A Thin Beef Steak – “Sabanita”

Back in the day, there were two staple dishes always represented on the menu at good steak houses in Mexico: one was Carne asada a la Tampiqueña –  Tampico Style Grilled Steak, of which I have already talked about and posted a recipe, and the other was Sabanita de res – “Sheet-thin” Beef.  The latter is, by definition from its name, simply a good piece of beef steak, opened in butterfly fashion to make it very thin; the meat is then grilled, or fried in a skillet, really fast.  The meat retains its tenderness, and it is a very pleasant bite, especially when served with potatoes and the classic side vegetable, asparagus.  For the plate seen above, I put together a tip sirloin steak “sabanita”, with Mexican style asparagus and a side of pickled salad, from my recent posts.

Thin Beef Steak – Sabanita de res

Printable recipes:

Mexican Style Asparagus
Pickled Salad
Thin Beef Steak – Sabanita de res  

Ingredients (for one plate)

8 oz (225 g) Sirloin steak, about  ½ inch (1.25 cm) thick
Sides: Asparagus, potatoes, or other vegetables (for example, my Pickled Salad and Mexican Style Asparagus)

Start with a steak that is not too thick, about half an inch (1.25 cm) or thinner:

Press steak down gently with one hand, and slice the meat with a sharp knife horizontally at half of its thickness, starting on the rounder side of the steak, and cutting around the edge (photo below, left); continue advancing the knife towards the other side of the steak, rotating as needed (photo below, centre).  Unfold the top half of the steak as the knife moves to the edge, being careful not to separate the ends (photo below, right):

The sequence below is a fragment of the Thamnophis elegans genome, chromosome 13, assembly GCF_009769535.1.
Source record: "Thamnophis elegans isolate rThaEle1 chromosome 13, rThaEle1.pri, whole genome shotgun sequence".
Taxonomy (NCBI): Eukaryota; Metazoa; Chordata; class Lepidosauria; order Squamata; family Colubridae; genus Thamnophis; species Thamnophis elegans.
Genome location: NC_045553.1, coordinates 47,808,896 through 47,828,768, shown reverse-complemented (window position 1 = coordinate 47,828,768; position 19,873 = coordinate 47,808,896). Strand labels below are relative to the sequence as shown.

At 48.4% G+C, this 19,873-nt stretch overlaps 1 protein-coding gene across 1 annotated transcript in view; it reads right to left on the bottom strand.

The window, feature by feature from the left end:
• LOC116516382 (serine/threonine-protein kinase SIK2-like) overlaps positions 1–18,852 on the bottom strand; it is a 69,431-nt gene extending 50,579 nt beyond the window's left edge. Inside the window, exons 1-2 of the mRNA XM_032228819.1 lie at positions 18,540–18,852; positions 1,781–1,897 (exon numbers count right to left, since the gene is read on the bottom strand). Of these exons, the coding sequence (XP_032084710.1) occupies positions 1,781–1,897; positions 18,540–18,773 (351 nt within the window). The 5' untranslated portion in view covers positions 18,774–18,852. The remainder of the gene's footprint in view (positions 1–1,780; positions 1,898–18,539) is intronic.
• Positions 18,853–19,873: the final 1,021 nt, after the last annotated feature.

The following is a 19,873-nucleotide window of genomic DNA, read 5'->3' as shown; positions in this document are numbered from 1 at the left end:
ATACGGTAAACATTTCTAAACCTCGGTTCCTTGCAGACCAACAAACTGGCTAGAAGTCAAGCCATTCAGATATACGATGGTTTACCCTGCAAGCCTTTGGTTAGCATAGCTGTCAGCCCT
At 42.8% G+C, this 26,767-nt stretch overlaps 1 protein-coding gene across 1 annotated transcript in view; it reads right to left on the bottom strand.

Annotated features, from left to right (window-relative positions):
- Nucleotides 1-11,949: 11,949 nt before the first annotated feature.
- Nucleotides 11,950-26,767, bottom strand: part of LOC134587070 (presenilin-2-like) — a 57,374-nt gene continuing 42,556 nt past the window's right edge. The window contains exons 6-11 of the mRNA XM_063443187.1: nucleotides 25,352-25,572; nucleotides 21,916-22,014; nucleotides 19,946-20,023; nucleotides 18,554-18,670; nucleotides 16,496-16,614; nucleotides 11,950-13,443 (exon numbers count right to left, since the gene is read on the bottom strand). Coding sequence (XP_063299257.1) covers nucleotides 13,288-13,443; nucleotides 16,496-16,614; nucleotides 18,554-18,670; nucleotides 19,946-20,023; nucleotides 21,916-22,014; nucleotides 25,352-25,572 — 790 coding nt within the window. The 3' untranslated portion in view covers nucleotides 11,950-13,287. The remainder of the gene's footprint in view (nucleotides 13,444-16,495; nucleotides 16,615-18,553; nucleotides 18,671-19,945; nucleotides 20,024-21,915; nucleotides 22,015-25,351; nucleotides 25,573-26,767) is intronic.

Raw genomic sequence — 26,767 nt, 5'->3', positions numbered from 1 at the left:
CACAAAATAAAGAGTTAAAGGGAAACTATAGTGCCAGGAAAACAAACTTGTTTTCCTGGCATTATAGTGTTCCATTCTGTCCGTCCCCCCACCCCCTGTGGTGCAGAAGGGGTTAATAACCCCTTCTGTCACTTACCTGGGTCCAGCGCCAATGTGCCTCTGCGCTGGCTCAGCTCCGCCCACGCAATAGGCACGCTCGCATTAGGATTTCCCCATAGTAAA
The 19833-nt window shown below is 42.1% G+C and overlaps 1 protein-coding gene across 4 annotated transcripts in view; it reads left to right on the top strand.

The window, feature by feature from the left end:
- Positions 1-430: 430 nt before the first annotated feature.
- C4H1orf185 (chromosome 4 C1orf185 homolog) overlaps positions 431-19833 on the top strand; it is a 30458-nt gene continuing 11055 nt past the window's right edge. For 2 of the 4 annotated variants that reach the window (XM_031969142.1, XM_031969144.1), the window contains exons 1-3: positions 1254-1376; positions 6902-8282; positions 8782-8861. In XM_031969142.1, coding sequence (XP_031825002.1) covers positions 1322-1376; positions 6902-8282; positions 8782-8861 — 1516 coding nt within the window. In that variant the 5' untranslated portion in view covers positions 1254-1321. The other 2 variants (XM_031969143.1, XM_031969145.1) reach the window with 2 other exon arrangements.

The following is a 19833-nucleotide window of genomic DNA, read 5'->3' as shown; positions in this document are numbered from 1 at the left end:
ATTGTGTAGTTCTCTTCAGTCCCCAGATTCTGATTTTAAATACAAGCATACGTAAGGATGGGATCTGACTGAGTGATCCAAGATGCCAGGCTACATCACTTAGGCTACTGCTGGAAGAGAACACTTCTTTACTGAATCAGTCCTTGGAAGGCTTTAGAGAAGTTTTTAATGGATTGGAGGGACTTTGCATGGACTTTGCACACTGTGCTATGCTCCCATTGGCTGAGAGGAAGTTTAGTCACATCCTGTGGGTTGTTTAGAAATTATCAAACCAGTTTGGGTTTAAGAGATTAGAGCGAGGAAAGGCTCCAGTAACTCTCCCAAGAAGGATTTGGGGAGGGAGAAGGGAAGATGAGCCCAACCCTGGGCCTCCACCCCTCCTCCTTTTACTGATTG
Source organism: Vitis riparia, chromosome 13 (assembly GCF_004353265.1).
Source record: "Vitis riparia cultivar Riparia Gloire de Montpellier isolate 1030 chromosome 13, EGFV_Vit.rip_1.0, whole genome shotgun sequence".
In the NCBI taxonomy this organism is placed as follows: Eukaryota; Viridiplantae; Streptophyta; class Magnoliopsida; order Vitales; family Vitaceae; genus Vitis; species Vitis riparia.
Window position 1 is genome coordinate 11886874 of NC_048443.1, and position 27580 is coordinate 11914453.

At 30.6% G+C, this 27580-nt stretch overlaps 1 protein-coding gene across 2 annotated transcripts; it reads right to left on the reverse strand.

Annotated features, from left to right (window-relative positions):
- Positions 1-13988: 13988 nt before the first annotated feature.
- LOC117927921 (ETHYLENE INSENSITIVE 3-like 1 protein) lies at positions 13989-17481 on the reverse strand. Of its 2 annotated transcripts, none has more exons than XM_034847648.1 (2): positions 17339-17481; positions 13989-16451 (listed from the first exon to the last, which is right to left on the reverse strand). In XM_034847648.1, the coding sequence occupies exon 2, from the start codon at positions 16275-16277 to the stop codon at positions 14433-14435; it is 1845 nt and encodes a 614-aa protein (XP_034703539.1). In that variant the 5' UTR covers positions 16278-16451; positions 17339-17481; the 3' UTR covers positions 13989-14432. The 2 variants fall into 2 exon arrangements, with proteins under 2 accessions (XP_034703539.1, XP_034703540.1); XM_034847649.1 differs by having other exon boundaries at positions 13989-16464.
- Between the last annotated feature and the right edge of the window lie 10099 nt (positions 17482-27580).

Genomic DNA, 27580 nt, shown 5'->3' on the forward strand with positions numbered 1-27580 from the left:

The finished butterfly cut results in a steak that is half the thickness, and double the surface area, of the original: 

There might be some ripple marks near the centre, from where the steak was unfolded, but they should become less noticeable after cooking.  Right before serving, heat up a griddle or a skillet, adding just a little oil, then place the steak on the hot surface, seasoning with salt and pepper, then pressing down with a spatula to keep the meat from buckling (photo below, left).  After one minute, flip and cook the other side for another minute (photo below, right):

Season with more salt and pepper, to taste, and serve immediately with side dishes, for example, as shown below, with Mexican style asparagus, and a side of pickled salad:

Eight ounces (225 g) is a very generous portion of steak, but since it is thin, the meat is very eater-friendly; however, sharing the one steak as my husband and I did, is also a good option.  The addition of stir-fried vegetables and pickled salad made the meal well-balanced, both nutritionally and gastronomically speaking; my husband gets bored of steamed asparagus very early in the season, but he loved the enhanced flavours and added spice of the stir-fry next to the steak, and labelled the whole meal as “a definite keeper”, his best seal of approval. 

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I am bringing my recipe to Full Plate Thursday #640 with Miz Helen @ Miz Helen’s Country Cottage.

I am sharing my post at Thursday Favourite Things #608, with Bev @ Eclectic Red BarnPam @ An Artful MomKatherine @ Katherine’s CornerAmber @ Follow the Yellow Brick HomeTheresa @ Shoestring Elegance and Linda @ Crafts a la Mode.

I am joining Fiesta Friday #484  with Angie @ Fiesta Friday.

I am sharing my recipe at What’s for Dinner? Sunday Link-Up #419 with Helen @ The Lazy Gastronome.


7 thoughts on “A Thin Beef Steak – “Sabanita”

  1. This will be great if the quality of the meat is great. If you pat the steak dry with paper towels before searing, it will be easier to get a nice sear on it. Moisture blocks the browning reaction.


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